//seriously? Who gives a shiat if an intern is stupid? is she hot? does she fark? NOW YOU'RE TALKING!
 
2012-08-16 10:30:21 AM

wildcardjack: Magnus: Full Sail officials said their students must complete 30 to 40 hours a week of lab time working with current technology and software.

That should read Full of Shiate officials...30 to 40 hours A WEEK of lab time? I doubt that.

Okay, Full Sail University is a web based computer art "university".

[ww1.prweb.com image 442x354]

Now, what dumbass would invest their time and money with a company under the name Full Sail if the logo then involved an airplane. You know, something that has NO SAILS! They farking picked their logo out of a clip art CD.


Logo is ok, I think I remember it being a sailboat a loooong time ago when it was a little tech school.

It's actually a good school with an amazing campus.
Too bad tuition costs 10 kajillion dollars a second, plus breathing-their-air fees.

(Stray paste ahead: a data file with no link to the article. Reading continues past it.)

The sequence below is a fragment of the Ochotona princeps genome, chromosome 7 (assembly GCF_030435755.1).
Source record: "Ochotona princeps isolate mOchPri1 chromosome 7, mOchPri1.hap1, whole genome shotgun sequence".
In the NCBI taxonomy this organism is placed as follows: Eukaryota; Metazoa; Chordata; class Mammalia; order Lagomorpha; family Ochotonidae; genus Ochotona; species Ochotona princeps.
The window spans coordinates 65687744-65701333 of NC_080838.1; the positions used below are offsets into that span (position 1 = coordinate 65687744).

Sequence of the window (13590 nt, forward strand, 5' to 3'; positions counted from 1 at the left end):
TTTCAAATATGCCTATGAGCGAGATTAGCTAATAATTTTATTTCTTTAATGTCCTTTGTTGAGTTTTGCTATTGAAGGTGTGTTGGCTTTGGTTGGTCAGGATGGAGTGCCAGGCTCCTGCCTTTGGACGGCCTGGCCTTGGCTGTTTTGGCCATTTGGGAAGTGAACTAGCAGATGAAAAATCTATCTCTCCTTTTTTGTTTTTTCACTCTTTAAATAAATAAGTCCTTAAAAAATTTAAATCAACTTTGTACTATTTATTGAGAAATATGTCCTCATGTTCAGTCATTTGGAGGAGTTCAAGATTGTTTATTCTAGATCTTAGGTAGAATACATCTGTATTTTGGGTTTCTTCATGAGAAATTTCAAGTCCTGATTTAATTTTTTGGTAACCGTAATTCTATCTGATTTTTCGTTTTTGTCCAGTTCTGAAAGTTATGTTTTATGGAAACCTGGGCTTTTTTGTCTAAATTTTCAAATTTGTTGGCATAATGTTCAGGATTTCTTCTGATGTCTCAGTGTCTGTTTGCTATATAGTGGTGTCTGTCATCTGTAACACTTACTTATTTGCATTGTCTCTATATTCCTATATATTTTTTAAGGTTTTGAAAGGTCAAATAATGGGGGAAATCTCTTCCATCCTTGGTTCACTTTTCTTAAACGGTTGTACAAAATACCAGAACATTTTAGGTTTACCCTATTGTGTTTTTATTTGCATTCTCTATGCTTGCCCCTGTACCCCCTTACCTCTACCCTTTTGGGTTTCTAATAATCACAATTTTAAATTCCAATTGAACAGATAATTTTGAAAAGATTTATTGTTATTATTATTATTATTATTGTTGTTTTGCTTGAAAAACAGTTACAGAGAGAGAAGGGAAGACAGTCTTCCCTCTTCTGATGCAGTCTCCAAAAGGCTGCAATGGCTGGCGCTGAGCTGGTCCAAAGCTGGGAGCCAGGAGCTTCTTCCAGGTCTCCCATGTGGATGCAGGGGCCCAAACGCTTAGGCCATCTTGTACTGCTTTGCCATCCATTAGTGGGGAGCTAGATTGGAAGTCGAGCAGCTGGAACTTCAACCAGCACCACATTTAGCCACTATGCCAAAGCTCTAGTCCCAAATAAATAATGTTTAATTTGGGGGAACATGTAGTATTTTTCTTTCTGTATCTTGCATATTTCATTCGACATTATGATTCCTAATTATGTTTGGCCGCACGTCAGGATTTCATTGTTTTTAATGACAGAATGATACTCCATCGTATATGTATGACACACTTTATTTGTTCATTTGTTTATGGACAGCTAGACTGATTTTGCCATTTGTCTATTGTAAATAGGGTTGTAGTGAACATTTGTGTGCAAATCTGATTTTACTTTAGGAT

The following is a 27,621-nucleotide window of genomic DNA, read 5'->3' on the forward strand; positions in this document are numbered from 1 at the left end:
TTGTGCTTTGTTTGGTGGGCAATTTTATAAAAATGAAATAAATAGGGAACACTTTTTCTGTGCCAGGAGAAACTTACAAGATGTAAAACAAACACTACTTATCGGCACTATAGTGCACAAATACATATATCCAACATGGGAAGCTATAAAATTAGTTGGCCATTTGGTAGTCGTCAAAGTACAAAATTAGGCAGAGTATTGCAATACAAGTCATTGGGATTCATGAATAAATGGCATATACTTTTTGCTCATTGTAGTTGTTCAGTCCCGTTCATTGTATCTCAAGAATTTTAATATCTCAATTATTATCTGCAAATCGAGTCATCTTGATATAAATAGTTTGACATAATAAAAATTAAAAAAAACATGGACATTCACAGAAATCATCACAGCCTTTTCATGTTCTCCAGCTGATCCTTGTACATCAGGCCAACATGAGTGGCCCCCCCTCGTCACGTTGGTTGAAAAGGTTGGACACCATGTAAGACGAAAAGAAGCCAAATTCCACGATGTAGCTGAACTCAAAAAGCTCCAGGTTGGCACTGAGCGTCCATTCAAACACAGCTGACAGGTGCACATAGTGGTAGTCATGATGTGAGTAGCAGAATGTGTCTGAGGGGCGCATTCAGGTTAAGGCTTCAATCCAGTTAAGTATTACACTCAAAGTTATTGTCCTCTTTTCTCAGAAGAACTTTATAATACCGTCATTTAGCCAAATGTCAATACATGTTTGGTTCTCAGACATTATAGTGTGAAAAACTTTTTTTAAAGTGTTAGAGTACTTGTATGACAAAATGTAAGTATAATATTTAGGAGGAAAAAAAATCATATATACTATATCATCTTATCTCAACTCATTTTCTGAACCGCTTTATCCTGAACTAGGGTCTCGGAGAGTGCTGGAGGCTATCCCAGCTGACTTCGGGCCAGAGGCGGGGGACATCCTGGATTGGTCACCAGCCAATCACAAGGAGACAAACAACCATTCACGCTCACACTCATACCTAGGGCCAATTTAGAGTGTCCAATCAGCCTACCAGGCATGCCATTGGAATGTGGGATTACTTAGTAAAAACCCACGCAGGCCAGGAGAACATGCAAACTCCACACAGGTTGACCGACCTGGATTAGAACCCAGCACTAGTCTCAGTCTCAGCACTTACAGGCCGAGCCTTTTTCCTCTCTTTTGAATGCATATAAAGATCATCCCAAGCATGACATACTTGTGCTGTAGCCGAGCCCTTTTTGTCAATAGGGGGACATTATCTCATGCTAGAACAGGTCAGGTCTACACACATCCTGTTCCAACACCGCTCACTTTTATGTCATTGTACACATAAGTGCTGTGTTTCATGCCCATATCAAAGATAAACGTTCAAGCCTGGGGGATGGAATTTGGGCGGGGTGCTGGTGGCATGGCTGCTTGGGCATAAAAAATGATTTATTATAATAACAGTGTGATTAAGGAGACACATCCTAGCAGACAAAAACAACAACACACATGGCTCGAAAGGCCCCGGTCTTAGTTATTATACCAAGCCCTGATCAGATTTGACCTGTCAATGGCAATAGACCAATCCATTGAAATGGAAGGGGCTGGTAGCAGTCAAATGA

Orlando AIGA hosts lectures there quite a bit, wish I had such a nice place when I was in school.
 
2012-08-16 10:57:06 AM

Fissile: Like most super important employees, of super important businesses, you equate compensation with success.


Um, wait, I was the one saying that the internship is well worth it despite the low pay. You and gimmegimme were the ones focused on high pay. Lol. Then you completely reverse positions.


Fissile: In the sane parts of the world, people equate competence/talent/ability with success.


*facepalm* Read my posts about interns, low pay and future success, which one is more important, and realize how much you are describing exactly what I said.
 
2012-08-16 10:57:39 AM
Two things: